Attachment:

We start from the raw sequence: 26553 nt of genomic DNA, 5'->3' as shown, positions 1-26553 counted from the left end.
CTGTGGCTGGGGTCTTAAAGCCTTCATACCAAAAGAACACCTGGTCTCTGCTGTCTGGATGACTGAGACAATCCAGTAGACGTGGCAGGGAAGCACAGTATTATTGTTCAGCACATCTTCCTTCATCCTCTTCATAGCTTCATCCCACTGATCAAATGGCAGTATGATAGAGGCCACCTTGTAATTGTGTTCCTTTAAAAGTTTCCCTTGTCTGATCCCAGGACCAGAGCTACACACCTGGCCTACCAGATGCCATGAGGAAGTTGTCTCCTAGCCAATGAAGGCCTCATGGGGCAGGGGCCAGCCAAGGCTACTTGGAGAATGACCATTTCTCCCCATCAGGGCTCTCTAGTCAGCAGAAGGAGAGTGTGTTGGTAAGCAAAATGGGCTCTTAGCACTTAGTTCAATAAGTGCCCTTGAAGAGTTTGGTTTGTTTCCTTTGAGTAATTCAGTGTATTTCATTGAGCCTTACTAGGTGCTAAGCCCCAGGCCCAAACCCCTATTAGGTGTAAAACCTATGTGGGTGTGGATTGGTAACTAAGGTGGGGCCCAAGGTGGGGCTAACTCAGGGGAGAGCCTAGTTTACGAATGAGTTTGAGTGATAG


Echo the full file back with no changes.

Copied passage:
We start from the raw sequence: 26553 nt of genomic DNA, 5'->3' as shown, positions 1-26553 counted from the left end.
CTGTGGCTGGGGTCTTAAAGCCTTCATACCAAAAGAACACCTGGTCTCTGCTGTCTGGATGACTGAGACAATCCAGTAGACGTGGCAGGGAAGCACAGTATTATTGTTCAGCACATCTTCCTTCATCCTCTTCATAGCTTCATCCCACTGATCAAATGGCAGTATGATAGAGGCCACCTTGTAATTGTGTTCCTTTAAAAGTTTCCCTTGTCTGATCCCAGGACCAGAGCTACACACCTGGCCTACCAGATGCCATGAGGAAGTTGTCTCCTAGCCAATGAAGGCCTCATGGGGCAGGGGCCAGCCAAGGCTACTTGGAGAATGACCATTTCTCCCCATCAGGGCTCTCTAGTCAGCAGAAGGAGAGTGTGTTGGTAAGCAAAATGGGCTCTTAGCACTTAGTTCAATAAGTGCCCTTGAAGAGTTTGGTTTGTTTCCTTTGAGTAATTCAGTGTATTTCATTGAGCCTTACTAGGTGCTAAGCCCCAGGCCCAAACCCCTATTAGGTGTAAAACCTATGTGGGTGTGGATTGGTAACTAAGGTGGGGCCCAAGGTGGGGCTAACTCAGGGGAGAGCCTAGTTTACGAATGAGTTTGAGTGATAG